Monday, February 18, 2013

A story with POP!

It has been fun to experiment with digital storytelling. I had fun with popcorn

A little story to share. But what did I learn - (thinking about digital literacy after today's talk by Doug Belshaw).

Be patient - skills learned before transfer to new situations. This was my cognitive aspect kicking in.
I wanted to communicate an idea.
There is definitely a cultural context.
I constructed a video before remixing it via popcorn
Definitely an ounce of creativity.
One part of the message was about friendship - a message about good citizenship - sharing a place where young and old play music together (and not in the video - CAMMAC functions in French and English and no one cares, or knows for that matter, whether you are a doctor or a secretary).
I was not afraid to get my digital fingers into the "pie" and mess around - a bit of confidence.
And sitting back I have a better idea of what popcorn can do - and will think critically about how it fits into what I want students doing.

Sunday, February 17, 2013

Week One Learning Creative Learning

I'm really challenging myself being in two multi-user courses at the same time. But there are not marks. I'm not really answerable to anyone but myself and I will get out of each what I can. The good thing is that so much is archived, so the course can continue long after the actual finish date. So much to read and think about. And the connections I am making are valuable - so many people to learn from and with.

In terms of Learning Creative Learning - I am not new to many of these ideas, but as I believe learning is a spiral, I am here to reflect more and to deepen my understanding.

In Mitch Resnick's paper: All I Really Need to Know (About Creative Thinking) I Learned (By Studying How Children Learn) in Kindergarten, he talked about the spiral nature of learning  - imagine, create, play, share, reflect, imagine - a recursive paradigm.

This should be true of all learning - but the stages sometimes take on a more formal structure. Imagining may need more formal planning (storyboards for digital stories, plans for construction). Then after creating, testing of hypotheses may lead to revision of the imagining stage. It is not a linear path. Sharing, too, may be done in more formal ways. The tools of today allow for public (on the web) sharing via pictures, posting of projects, even Skype calls to present to others outside your classroom. But sharing should only be a stage that allows for feedback and self-reflection. There is not an end. Reflection leads back to new imaginings or re-imagining.

I was fortunate enough to be involved in using Crickets with my students when I was teaching. Students created wonderful products - from mobile art to vehicles to whatever they could imagine. They were used in class and in an after school club. The talk that went on as these students tested their creations, discussed problems and ways to solve them was rich.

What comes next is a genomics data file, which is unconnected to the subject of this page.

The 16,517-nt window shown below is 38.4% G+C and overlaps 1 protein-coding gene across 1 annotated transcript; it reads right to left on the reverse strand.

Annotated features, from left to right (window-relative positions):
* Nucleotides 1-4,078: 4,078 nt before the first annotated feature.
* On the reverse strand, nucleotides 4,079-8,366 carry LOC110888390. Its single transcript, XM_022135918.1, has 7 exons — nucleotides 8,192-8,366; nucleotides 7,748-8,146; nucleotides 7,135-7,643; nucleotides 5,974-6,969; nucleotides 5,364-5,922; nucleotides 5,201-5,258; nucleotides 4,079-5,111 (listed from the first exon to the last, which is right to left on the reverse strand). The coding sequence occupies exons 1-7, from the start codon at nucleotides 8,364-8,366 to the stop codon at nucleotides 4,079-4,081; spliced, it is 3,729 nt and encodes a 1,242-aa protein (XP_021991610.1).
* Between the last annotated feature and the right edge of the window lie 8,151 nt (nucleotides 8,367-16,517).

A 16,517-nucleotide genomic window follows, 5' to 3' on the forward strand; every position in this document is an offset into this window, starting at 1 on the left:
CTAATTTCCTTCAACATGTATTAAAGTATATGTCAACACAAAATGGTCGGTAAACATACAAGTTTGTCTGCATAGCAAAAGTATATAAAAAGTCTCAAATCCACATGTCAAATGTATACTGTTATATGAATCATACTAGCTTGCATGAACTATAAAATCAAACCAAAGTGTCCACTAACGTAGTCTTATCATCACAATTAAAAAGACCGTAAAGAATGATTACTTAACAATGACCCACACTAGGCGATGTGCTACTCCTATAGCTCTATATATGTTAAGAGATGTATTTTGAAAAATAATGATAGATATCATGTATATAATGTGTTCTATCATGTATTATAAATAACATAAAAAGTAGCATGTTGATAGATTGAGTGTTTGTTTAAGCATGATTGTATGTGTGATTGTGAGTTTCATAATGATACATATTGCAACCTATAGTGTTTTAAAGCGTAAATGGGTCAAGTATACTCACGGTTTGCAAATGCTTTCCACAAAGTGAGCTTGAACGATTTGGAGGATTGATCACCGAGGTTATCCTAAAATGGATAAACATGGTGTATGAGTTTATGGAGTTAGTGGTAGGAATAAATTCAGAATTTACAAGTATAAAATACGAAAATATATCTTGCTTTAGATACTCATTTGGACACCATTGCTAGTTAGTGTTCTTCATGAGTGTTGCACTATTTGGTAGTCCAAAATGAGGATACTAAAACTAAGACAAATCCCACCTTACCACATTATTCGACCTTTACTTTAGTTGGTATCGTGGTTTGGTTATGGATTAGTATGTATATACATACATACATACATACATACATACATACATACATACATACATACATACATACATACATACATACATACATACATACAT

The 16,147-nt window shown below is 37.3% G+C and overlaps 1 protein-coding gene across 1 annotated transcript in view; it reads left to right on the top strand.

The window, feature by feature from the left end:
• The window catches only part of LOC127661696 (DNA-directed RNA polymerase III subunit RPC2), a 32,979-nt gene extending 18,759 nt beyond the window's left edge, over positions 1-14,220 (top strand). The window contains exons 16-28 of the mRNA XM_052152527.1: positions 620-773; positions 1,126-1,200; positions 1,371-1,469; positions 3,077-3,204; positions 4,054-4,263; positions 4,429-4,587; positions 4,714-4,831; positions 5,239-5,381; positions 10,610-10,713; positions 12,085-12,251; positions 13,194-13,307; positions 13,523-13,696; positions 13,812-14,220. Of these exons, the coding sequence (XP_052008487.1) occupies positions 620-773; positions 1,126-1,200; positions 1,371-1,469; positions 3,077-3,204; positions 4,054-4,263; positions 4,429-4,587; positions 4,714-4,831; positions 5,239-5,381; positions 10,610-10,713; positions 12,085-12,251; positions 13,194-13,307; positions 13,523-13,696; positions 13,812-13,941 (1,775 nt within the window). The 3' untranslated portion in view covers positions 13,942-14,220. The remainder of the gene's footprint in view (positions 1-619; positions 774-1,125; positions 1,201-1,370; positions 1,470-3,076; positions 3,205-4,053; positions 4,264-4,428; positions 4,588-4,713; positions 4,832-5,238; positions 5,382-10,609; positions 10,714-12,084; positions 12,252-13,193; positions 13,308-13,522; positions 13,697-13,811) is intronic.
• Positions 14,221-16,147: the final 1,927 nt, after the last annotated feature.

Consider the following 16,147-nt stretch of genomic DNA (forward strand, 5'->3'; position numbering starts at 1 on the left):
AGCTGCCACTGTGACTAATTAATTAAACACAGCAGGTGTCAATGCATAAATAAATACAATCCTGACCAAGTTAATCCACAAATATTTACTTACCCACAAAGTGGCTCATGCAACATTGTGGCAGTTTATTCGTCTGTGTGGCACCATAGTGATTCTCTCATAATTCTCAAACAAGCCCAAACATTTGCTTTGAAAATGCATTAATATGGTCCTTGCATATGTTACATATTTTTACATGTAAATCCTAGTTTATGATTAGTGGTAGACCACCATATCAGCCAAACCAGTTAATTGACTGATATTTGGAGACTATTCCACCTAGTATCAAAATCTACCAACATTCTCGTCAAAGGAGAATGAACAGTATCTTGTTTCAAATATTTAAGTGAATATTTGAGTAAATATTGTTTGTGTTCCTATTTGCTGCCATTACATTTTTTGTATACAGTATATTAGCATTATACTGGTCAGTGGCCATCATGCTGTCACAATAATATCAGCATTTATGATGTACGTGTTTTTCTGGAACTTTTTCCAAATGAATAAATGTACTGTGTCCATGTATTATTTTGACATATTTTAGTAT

Today I happened to catch an interview with Pasi Sahlberg, author of Finnish Lessons who spoke of schools in Finland. He also spoke about the importance of play - something we don't encourage enough in our schools. It is through hands on play that we learn - just ask any cook! Schools, particularly in the US are moving the opposite way - spurred by testing (and the huge lobby of the testing industry). But testing is usually of lower level skills on Bloom's taxonomy. Sahlberg spoke also of schools as a place to develop self-fulfilled individuals. Through playing in a variety of subject domains, students can find their niche in the world, the place where they will be happy working and creating.

Tuesday, February 12, 2013

Thoughts on Tools

I've been thinking about the challenge of using a variety of tools to tell the same story and I'm not sure if that is the best approach. It does help you understand what each tool does, but not every tool lends itself to every story. As I have written before, it is important to look critically at the affordances of the tool to think under what circumstances the tool would work well.

  • Can you use the tool collaboratively? 
  • How much control do you have over the look? 
  • When is this important?
  • What medium or combination of media best tell the story?
  • How do I want it shared?
  • Do you just want something quick and easy? (for what purposes)
  • Do you need the story to be hyperlinked? Is this possible with the tool?
These are just some questions to ask. I would love to have you add questions below.

and some more playing

Five Card Story: Where Does it Lead

a #etmooc story created by susanvg

flickr photo by dmffryed

flickr photo by mrsdkrebs

flickr photo by mrsdkrebs

flickr photo by cogdogblog

flickr photo by debbie.fucoloro